This story is part of AIN's continuing coverage of the impact of the coronavirus on aviation.
Norwegian Air will close all long-haul operations and concentrate its efforts on a dedicated short-haul network in Europe with Boeing 737s, the low-cost airline announced Thursday. The move comes days after the airline reported a 94 percent decrease in passenger numbers and a 98 percent decline in revenue passenger kilometers (RPKs) during the month of December, as it flew just nine airplanes out of a fleet of 132 Boeing 737s and 787s. In response to the Covid pandemic, the group grounded its entire fleet of Boeing 787s in March last year and began returning airplanes to their lessors this month.
“Our short-haul network has always been the backbone of Norwegian and will form the basis of a future resilient business model,” said Norweigian CEO Jacob Schram.
The airline’s new business plan calls for the operation of about 50 narrowbodies by the end of the year and an increase in that number to some 70 in 2022. The airline said it hopes to raise between 4 and 5 billion Norwegian kroners ($473 million-$591 million) in new capital through a combination of a share rights issue to current shareholders, a private placement, and what it calls a hybrid instrument. It also confirmed it has received “concrete interest” in participation in the private placement. Norwegian has recently reinitiated talks with the Norwegian government about possible state participation based on the new business plan.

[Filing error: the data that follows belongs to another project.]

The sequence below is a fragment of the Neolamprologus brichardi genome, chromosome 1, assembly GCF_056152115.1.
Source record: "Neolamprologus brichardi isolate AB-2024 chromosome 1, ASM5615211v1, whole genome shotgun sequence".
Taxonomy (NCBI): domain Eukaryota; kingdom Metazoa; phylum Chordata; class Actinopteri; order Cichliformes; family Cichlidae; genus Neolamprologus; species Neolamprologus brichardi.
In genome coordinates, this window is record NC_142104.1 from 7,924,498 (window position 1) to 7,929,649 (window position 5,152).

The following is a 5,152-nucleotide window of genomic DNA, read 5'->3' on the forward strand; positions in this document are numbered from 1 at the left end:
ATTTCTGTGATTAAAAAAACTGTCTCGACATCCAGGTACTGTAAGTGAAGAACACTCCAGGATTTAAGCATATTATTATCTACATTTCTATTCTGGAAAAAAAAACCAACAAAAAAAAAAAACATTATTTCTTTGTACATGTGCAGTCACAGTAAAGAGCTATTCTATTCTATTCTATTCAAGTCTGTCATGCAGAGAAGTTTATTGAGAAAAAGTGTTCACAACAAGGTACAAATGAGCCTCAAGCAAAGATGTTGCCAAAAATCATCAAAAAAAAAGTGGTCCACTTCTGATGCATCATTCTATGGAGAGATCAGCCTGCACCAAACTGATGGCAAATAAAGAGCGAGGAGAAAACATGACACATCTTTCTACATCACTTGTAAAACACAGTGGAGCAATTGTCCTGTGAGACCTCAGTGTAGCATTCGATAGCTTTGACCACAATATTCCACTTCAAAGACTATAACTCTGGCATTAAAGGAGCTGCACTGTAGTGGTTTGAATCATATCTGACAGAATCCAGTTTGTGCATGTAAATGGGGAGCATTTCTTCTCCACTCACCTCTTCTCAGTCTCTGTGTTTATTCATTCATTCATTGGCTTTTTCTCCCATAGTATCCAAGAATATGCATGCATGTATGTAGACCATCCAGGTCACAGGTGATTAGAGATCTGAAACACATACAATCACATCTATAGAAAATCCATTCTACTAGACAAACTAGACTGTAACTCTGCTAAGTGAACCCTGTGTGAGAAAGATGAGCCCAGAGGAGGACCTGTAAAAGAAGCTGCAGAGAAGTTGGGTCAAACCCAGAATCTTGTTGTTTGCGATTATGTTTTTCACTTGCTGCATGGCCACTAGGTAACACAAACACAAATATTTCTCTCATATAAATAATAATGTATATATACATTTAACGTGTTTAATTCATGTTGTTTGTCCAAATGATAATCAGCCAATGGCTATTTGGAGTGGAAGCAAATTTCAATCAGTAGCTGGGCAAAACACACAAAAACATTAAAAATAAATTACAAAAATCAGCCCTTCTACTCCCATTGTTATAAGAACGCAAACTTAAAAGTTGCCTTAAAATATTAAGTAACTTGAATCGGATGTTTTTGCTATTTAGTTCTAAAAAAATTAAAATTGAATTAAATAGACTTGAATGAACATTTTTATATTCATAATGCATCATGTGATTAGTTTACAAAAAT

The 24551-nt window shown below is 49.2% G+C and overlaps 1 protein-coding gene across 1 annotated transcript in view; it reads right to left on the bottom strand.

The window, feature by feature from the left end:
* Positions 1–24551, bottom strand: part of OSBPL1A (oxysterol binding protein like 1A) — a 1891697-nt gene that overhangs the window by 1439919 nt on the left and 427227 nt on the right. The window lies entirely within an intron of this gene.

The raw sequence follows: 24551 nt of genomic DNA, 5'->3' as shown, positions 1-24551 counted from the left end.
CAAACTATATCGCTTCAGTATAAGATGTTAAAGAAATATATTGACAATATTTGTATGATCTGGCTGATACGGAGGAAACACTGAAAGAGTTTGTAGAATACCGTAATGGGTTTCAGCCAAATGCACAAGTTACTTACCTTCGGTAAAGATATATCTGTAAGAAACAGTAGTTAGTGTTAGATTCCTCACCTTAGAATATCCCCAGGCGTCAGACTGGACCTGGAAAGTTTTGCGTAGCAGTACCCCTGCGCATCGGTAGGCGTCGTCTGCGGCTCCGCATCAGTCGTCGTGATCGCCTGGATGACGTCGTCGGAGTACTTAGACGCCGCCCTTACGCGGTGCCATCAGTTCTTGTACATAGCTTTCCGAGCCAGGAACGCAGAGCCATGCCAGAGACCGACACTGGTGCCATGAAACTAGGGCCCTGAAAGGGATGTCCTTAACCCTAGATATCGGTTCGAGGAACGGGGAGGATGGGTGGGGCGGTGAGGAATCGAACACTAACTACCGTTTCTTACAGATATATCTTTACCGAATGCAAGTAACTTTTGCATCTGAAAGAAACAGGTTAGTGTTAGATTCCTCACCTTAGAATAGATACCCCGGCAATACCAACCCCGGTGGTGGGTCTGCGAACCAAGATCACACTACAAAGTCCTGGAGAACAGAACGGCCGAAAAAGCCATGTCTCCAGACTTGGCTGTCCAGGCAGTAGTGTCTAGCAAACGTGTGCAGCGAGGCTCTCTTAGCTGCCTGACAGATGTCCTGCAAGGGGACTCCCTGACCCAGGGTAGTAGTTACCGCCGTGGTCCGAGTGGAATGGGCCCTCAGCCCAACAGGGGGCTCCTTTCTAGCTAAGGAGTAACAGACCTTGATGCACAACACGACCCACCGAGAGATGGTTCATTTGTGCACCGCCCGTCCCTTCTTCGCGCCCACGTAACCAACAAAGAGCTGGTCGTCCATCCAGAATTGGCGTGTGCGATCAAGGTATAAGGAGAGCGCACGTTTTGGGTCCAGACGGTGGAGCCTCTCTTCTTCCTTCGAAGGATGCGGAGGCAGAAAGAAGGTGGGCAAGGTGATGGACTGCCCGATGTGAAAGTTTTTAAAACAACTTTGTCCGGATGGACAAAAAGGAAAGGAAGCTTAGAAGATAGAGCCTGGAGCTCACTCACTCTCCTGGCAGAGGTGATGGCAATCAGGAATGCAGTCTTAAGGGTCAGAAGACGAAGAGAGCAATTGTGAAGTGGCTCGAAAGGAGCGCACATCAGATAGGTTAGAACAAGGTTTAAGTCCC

A statement from the British Air Line Pilots Association (BALPA) said the company would shed all 300 of its UK-based pilots and another 700 of its London Gatwick-based employees. The cuts will affect more than another 1,100 jobs in Spain, France, and the U.S.
In November Norwegian initiated the equivalent of a Chapter 11 bankruptcy process in Ireland following the Norwegian government’s decision to withhold further financial support for the troubled airline. Norwegian chose so-called examinership in Ireland because the airline holds its aircraft assets in that country, in part because Norway is not a member of the European Union.